Feng who? The meaning of the term Feng Shui

Feng Shui is a term composed of two Chinese words: feng (wind) and shui (water). Wind and water are the two natural elements that flow, move, and circulate everywhere on Earth. They are also the most basic elements required for human survival. Wind — or air — is the breath of life; without it, we would die in moments. And water is the liquid of life; without it, we would die in days. The combined qualities of wind and water determine the climate, which historically has determined our food supply and in turn affects our lifestyle, health, energy, and mood. These two fundamental and flowing elements have always profoundly yet subtly influenced human individuals and societies.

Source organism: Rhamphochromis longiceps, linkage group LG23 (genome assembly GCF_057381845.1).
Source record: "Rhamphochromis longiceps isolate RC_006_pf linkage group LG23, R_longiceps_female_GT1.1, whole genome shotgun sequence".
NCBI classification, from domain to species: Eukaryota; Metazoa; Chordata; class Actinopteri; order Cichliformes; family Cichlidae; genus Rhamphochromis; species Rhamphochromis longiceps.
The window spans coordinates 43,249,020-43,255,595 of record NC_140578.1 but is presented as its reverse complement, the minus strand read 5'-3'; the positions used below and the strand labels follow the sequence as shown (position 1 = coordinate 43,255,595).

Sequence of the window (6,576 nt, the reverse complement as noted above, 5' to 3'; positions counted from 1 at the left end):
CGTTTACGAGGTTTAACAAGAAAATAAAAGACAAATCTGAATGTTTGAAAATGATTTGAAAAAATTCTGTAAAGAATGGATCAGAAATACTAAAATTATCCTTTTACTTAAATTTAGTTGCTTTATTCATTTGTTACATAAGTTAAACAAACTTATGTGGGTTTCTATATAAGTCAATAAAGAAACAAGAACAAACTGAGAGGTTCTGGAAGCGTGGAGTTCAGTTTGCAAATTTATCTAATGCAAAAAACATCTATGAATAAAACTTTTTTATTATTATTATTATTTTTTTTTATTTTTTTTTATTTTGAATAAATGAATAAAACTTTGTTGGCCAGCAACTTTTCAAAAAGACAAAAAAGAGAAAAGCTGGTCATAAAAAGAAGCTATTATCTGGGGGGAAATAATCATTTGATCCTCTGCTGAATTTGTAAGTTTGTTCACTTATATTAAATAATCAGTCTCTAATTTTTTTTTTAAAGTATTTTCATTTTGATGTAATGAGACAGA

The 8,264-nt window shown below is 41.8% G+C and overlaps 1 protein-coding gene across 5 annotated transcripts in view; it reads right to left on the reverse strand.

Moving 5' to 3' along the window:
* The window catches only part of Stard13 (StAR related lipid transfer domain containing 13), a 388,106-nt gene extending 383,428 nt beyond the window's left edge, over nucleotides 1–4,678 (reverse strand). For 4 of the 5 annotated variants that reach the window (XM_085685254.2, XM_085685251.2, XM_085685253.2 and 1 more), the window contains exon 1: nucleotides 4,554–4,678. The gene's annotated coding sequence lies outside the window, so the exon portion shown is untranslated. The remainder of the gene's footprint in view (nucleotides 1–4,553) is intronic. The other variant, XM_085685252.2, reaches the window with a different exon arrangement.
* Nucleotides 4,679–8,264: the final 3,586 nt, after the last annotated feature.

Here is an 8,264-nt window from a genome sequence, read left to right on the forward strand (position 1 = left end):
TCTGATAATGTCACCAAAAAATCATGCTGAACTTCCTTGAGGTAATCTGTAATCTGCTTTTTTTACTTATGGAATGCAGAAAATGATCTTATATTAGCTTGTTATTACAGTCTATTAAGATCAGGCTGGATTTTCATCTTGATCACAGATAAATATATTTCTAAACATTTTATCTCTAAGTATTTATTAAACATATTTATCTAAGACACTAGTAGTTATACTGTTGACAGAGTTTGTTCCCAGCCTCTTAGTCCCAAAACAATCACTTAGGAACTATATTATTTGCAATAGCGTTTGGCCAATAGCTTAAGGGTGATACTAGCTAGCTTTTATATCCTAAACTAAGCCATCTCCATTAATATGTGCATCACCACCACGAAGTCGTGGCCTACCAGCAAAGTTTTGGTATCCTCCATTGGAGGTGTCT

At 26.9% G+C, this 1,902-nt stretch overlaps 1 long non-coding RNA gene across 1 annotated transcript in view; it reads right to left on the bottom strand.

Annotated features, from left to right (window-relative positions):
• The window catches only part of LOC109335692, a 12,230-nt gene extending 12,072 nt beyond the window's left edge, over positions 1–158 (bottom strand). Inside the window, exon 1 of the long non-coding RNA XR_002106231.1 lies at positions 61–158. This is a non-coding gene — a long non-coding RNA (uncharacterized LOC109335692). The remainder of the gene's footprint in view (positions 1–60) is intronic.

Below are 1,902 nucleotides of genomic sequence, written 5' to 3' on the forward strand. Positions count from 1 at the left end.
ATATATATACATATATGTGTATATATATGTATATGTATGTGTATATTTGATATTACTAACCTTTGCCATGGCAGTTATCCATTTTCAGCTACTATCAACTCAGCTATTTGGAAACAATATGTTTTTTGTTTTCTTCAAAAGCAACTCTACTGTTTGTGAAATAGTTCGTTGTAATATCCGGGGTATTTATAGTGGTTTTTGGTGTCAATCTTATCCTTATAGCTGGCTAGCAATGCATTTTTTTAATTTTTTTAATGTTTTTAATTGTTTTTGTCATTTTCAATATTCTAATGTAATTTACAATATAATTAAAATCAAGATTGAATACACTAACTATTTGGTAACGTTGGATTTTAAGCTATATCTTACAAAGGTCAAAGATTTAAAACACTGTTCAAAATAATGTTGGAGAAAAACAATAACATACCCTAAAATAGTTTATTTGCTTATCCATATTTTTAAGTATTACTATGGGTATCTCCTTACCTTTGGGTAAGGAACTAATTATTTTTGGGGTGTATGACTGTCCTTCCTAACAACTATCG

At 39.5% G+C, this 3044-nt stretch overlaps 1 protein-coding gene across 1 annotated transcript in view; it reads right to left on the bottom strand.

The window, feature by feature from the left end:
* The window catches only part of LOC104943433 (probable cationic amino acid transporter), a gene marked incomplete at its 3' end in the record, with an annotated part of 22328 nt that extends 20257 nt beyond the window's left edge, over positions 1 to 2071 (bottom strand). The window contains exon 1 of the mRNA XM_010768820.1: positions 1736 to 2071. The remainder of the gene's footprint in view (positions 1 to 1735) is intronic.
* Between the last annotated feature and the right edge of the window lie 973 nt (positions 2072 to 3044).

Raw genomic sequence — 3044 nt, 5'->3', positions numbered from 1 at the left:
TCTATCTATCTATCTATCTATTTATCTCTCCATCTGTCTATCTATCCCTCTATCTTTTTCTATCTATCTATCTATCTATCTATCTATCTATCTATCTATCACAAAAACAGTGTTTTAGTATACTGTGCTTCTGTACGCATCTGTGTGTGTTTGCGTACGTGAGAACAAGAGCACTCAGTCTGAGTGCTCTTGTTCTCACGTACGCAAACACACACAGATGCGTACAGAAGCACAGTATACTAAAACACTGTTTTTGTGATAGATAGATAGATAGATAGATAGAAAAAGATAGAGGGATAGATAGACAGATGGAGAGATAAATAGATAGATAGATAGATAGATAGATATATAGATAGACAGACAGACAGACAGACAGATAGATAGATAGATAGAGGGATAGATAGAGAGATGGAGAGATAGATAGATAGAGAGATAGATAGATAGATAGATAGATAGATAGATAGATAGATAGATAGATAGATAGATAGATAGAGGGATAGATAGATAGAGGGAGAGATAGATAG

The essence of these life-giving elements is chi, or life force. Wind and water are direct carriers of chi, as their flowing quality reflects their essential nature. All living organisms are largely composed of these two elements. Thus, Feng Shui is the art of designing environments in harmony with the flow of chi through one’s living space, and this flow supports and enhances one’s personal chi or life force.

The big picture view of Feng Shui

Feng Shui is rooted in a holistic worldview. It sees all things and creatures as part of a natural order, a vast environment that is alive and in flux, ever moving and changing. Each thing in this natural order is equally alive and has an energetic value or component. So everything — plants, animals, people, and things — exists in a vast landscape that swirls with vital energy. The same energy that flows through the world flows through you as well. In fact, according to this view, your essence — the part of you that makes you alive, unique, and vital — is this energy. And your body is the vehicle or environment in which this essence flows.